I then added rough sawn tongue and groove cedar to the outside of the door.

The cedar is glued and screwed to the plywood core. The glue is weather proof.

On the inside I used tongue and groove pine. Agian, I glued them.

This is the outside of the door. I wanted to use galvanized pipe for door handles, but I could not make it work how I wanted.

This is the inside.

The door is hung.

This is how you would see it when comming to visit.

Tuesday, November 27, 2012

Early morning sunrise

Turkey on the Grill

Since we don't have an oven, and Thanksgiving requires a turkey. I again turned to the Weber. We have cooked whole chickens in the grill before but never a turkey.
We got a 16 lb. turkey with my coupon from work.

I use this method (indirect) when cooking chickens and it works great, so I wanted to try a turkey the same way.

Indirect simply means that the coals are placed to the sides of the grill (in the trays that you see hear). The heat then rises up and rolls over the top of the bird to cook it evenly on all sides. Since the coals are not simply below the bird, it does not burn on the bottom, even though the bird is never turned.

About 30 min. into the cooking. I expected it to take about 3 hours to cook to 180 deg.

I used Mesquite chunks to add flavor.

Well, its not pretty but it was good.

The outside looks burnt, but it's not. It is smoked, that is why it is black.

I had read online to cook the turkey to 180 deg.. However, I made two mistakes. I cook all other poltry to 165 deg. and it has always been fine. I think looking back that 180 was to high. I also forgot that a bird of this size cooks after it is removed from the heat.

I should have cooked it to about 160 - 165 and then removed it.

It was delicious and juicy.

Monday, November 26, 2012

Laid Off!

I got told on Wendsday (the day before Thanksgiving) that I was getting laid off immediatly. I have been machining since 1994 and have been burned out on it for about the last 12 years. I was laid off once before but was able to start a new job the following Monday. This time I am not sure what I want to do. I want to find a job close to home (I have been driving between 30 and 60 miles one way). I want to find something new. Machining has always paid the bills, but bores me to death. It's esenctualy the same thing every day. I have though about going back to school for something different, but that money thing always gets in the way. I would like to work from home. Let me know if any of you have any ideas.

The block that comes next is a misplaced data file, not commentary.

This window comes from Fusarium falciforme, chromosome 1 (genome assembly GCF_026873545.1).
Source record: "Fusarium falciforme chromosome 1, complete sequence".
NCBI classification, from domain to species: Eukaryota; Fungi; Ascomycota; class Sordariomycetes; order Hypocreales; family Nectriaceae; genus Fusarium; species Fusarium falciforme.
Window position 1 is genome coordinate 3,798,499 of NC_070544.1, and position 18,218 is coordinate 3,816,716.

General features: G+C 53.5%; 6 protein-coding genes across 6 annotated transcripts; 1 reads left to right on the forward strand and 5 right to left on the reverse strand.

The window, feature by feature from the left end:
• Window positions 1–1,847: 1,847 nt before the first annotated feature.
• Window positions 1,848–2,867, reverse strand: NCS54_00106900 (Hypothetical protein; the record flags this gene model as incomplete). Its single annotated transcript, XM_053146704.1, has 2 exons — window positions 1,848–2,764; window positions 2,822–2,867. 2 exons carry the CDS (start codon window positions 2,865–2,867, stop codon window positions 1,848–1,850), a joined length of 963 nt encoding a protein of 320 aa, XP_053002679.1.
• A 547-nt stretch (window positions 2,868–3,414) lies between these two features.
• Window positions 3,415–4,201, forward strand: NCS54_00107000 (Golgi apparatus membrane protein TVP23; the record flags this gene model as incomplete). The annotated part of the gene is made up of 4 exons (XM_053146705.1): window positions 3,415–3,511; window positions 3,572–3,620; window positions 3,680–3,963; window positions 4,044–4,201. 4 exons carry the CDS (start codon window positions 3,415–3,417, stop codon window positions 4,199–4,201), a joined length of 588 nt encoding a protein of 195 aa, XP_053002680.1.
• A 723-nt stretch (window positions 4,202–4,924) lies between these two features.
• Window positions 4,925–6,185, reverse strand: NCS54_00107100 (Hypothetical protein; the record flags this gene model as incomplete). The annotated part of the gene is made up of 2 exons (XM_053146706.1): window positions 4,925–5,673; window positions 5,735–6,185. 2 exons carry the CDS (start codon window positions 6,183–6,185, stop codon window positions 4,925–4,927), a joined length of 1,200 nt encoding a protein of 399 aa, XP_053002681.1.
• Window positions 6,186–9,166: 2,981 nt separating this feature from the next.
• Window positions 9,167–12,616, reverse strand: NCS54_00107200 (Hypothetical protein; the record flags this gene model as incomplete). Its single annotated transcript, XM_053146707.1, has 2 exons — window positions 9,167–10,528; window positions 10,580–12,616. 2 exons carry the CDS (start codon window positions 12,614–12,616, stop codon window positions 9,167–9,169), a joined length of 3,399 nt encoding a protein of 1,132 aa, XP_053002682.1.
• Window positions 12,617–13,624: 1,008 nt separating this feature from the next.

To much wind

After we finished backfilling the front wall, I finished stacking the side walls and got set up to start core filling.


I got a call at work from Vern (who had come over to pick up his backhoe).  He said, "I have some bad news. Last night in the storm the whole back wall blew down." I had seen the reports of high wind and wondered if it had stayed standing, so this was bad news but almost expected. I firmly believe that God has had his hand on this project from the time we found the land. I replied to him, "Well, if God took it down there must have been something wrong with it." Vern chuckled and said, "I guess that is one way to look at it."

I had stacked the back wall and then had to redirect my attention to backfilling (Vern had called and said that he had an opening in his schedual and had time to backfill). Unfortunatly, I did not have time to core fill or surface bond the wall before the next big storm came through.

The strom that came packing up to 80 mph wind gust and the 48' unsecured wall just could not stand aginst that kind of pressure.

The scafolding was in just the right spot to protect the cement mixer.

Luckily there was only 13 blocks that were to badly damaged to use again. My stack of foam, seen in this photo took a real beating, but was still usable. The wheelbarrow suffered a few new dents, but managed to protect the water pump under it.

The only cost of the wall falling was the loss of 13 cement blocks and time. Grand total = $12.50

We started restacking the wall that night and it was going better than it did the first time.

All in all it was a win that the wall came down. It had not turned out well the first time. It had about an inch of bow in it and the bow was in (making the wall weaker when backfilled). The second time I knew what I had done wrong the first time, and corrected it.